02 - Pathogenic Mechanisms of Bacteria (Part I) Flashcards Preview

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(Host Defenses)

1-2. What are the two broad categories?

1. body surfaces

2. defenses of tissues and blood


(Host Defenses)

(Body Surfaces)

1. What is the body's first line of defense?

2. There are non-specific and specific induced defenses

1. skin and mucosal surface


(Host Defenses)


1-3. What are the three defenses and their function?

1. dry, acidic (5), low temp (<37C) - limit bacterial growth

2. sloughing cells - remove bacteria

3. resident micro flora - compete for conolization


look at this....

and this


(Host Defenses)

(Mucous Membrane)

1. mucus secreted by what?

2. acts as a lubricant and a physical barrier that does what?

3. Mucus contains which immunoglobin?

1. goblet cells

2. traps bacteria before they reach membrane itself

3. immunoglobin A


(Mucus also contains substances that either kill bacteria or inhibit their growth)

1. Which splits muramic acid linkage in bacteria (esp G+), and degrades PTG?

2. Which is found in milk and many mucosal secretions such as tears and saliva?

3. antimicrobial agent in milk, saliva, and tears.. toxic to many bacteria

4. Which of these is a protein that binds with high affinity with Iron? why is this important?

1. lysozyme

2. lactoferrin

3. lacto peroxidase

4. lactoferrin; iron is essential for bacteria... can't compete with lactoferrin



1. what do these stand for?

2. What do they do?

1. gastrointesinal/mucosa associated lymphoid tissue

2. produce secretory antibody - prevent bacterial adherence to mucosal cells


look at this...



(Bacteria have developed the ability of surviving inside PMN's or Macrophages)

1-4. What are the four ways?

1. escape phagosome before fusion with lysosome

2. prevent phagosome-lysosome fusion

3. prevent acidification

4. reduce toxic compound effectiveness (catalase and superoxide dismutase that detoxify reactive O2)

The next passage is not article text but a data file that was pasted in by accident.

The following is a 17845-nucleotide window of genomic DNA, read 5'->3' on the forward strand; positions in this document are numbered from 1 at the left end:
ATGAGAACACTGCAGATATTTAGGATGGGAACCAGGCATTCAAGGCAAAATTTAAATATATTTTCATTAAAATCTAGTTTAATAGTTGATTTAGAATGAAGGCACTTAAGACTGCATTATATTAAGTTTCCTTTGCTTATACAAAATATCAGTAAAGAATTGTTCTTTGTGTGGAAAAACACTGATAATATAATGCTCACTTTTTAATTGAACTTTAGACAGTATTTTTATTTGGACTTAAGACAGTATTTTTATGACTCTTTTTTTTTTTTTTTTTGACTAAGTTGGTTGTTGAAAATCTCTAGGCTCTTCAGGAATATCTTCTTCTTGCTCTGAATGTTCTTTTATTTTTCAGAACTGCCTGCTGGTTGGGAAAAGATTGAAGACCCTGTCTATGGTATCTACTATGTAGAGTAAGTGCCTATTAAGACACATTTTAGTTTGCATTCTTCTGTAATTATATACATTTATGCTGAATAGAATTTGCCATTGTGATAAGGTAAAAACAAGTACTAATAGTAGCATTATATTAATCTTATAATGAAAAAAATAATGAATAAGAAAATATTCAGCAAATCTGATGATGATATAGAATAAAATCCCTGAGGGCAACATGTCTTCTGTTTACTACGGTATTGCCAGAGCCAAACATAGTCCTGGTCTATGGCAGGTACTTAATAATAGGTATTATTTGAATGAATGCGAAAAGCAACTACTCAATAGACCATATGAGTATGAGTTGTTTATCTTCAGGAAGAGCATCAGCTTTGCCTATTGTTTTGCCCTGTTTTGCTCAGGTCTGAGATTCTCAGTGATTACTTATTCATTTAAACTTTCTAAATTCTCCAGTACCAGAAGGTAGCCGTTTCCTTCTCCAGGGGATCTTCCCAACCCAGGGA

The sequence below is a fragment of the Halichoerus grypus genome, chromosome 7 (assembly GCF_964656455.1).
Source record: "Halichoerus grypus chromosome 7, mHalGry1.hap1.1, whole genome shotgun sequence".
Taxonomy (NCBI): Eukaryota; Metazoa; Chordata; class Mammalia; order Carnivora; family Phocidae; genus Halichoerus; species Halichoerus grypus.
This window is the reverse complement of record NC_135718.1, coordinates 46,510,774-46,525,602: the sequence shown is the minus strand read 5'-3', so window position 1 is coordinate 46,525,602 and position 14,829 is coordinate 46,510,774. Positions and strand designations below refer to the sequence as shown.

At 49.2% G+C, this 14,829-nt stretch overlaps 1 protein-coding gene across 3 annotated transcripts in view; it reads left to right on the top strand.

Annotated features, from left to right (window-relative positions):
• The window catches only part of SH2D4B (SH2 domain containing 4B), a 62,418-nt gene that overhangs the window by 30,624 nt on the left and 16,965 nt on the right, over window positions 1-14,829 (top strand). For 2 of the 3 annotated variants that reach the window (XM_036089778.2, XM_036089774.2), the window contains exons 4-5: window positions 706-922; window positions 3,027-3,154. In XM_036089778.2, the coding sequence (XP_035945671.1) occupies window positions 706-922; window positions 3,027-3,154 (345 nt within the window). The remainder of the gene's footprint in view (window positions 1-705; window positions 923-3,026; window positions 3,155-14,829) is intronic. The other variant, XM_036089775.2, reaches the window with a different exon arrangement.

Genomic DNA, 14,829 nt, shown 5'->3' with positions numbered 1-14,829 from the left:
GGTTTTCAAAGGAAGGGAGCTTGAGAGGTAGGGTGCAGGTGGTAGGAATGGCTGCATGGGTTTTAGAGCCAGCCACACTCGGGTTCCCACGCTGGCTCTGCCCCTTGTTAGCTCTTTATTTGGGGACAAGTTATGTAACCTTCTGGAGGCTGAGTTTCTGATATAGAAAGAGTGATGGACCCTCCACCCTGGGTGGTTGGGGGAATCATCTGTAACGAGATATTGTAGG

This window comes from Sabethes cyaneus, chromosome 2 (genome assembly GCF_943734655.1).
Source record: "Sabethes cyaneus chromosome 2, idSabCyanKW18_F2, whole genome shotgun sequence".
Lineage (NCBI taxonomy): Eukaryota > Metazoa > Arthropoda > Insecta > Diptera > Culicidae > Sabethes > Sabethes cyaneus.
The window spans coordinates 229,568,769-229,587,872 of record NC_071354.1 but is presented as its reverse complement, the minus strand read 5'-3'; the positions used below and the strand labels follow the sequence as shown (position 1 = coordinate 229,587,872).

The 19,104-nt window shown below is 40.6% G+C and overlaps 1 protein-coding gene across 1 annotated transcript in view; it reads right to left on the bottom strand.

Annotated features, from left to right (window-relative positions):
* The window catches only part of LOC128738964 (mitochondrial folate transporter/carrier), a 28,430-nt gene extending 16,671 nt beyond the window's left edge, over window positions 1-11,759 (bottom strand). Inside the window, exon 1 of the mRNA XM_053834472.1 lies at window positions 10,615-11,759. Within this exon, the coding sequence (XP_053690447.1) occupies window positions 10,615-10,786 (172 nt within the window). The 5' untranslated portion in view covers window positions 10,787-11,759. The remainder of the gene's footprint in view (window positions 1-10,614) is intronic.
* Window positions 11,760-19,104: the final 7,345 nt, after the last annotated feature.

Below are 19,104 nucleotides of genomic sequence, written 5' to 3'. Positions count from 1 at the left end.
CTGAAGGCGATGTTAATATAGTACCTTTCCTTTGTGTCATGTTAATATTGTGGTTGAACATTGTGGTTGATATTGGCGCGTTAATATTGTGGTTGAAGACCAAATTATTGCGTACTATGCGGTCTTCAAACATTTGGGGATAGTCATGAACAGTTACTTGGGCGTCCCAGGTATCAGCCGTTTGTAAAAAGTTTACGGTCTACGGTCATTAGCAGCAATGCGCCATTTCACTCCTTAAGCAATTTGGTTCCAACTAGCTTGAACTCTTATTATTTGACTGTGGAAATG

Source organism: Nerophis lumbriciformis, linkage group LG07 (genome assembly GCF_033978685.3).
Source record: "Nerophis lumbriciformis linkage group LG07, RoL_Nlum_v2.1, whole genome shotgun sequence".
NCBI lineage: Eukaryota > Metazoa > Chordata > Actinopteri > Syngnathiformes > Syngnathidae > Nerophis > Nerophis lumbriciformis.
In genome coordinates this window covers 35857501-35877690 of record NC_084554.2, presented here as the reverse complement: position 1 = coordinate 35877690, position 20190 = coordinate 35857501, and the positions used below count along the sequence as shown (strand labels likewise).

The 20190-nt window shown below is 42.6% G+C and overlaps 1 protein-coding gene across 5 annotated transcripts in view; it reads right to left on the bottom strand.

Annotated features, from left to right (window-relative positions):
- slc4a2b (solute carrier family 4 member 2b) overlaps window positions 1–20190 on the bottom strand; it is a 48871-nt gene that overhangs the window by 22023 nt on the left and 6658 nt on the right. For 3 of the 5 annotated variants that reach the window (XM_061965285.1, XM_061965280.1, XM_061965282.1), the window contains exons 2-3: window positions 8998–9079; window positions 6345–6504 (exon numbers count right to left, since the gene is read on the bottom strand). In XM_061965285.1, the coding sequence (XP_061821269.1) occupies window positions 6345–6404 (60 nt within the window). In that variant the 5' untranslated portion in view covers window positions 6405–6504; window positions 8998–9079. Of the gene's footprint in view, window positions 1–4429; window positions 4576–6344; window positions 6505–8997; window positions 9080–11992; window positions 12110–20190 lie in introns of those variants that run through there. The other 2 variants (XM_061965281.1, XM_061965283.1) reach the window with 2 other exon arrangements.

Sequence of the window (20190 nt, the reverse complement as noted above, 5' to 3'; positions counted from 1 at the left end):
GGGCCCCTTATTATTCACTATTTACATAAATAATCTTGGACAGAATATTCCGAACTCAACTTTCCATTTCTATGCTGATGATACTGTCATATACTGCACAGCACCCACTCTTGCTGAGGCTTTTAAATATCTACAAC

(Terms to Remember)

1. Disesase causing microorganisms

2. the physiological processes involved in the generation of clinical signs of disease

3. the capacity of a microbe to cause disease

4. ability of a microbe to cause disease efficiently or inefficiently -- also refers to degree of pathogenecity

5. component of a pathogen that contributes to tis disease producing potential (ie toxins and surface molecules)

1. Pathogens (often there is a cooperation amongst pathogens -- synergism and oppotunists)

2. pathogenesis

3. pathogenecitiy

4. virulence

5. virulence factor


(Koch's Postulates)

(four criteria designed to establish causal relationship between causative microbe and a disease)

1-4. What are they?

1. Must always be found in organism with disease - but not in healthy ones

2. Must be isolated from diseased and grown in culture

3. organism must initiate disease when put in new organism

4. should be re-isolated from experimentally infected animals


just read this...



1. is the degree of pathogenecity within a group of species of microorganisms or viruses

2. as indicated by what?

3. The pathogenic capacity of an organism is determined by what?

2. case fatality rate or ability to invade host tissues

3. its virulence factors


(Methods By which pathogens cause disease)

1-5. name them

1. adhesion

2. colonization

3. invasion

4. immune response inhibitors

5. toxins


(Bacteria (ex salmonella typhimurium) can penetrate the gut epithelial route by three routes)

1-3. What are they...

1. adheres/enters M cells then kills with apoptosis... then infects macrophages and gut epithelial cells

2. adherence of bacteria fimbriae to luminal epithelial surface

3. dendrites can be infected by salmonella in the lumen

(see next slide)



(Virulence Factors)

1-2. Divided into what two major categories

1. factors that promote bacterial colonization and invasion

2. factors that cause damage to host


(Factors that promote conlonization and survival of bacteria)

1. once bacteria reaches host, must do what to colonize them...

2. best mechanism of adherence is attachment mediated by what?

3. what mediates adherence of bacteria on the host cell surface

1. adhere

2. rod shaped protein structure called Pili or fimbriae

3. tip of the pilus


check this out

a summary of what is to come I believe



1. what are these?

2. mediate what?

1. cell surface proteins that are important for adherence

2. tighter binding of bacteria to host cell



1. Some bacteria have evolved mechanisms for entering host cells that are not naturally phagocytic

2. attach and cause changes in what to enter?

3. bacterial surface proteins that provoke phagocytic ingestion of the bacteria by the host cells are called what?

2. cytoskeleton

3. invasins


he didn't talk about this much

here we have the capsule


1. How do capsules help bacteria survive?

1. protect from hosts inflammatory response (complement activation and phagocyte-mediated killing)


(How Siderophores help bacterial survival)

1. are low molecular weight compounds that do what?

2. excreted into medium by what?

3. Iron is essential for bacteria and its conc in nature is quite low

1. chelate iron with high affinity

2. by bacteria (iron-siderophore complex is taken up by special siderophore receptors on bacterial surface)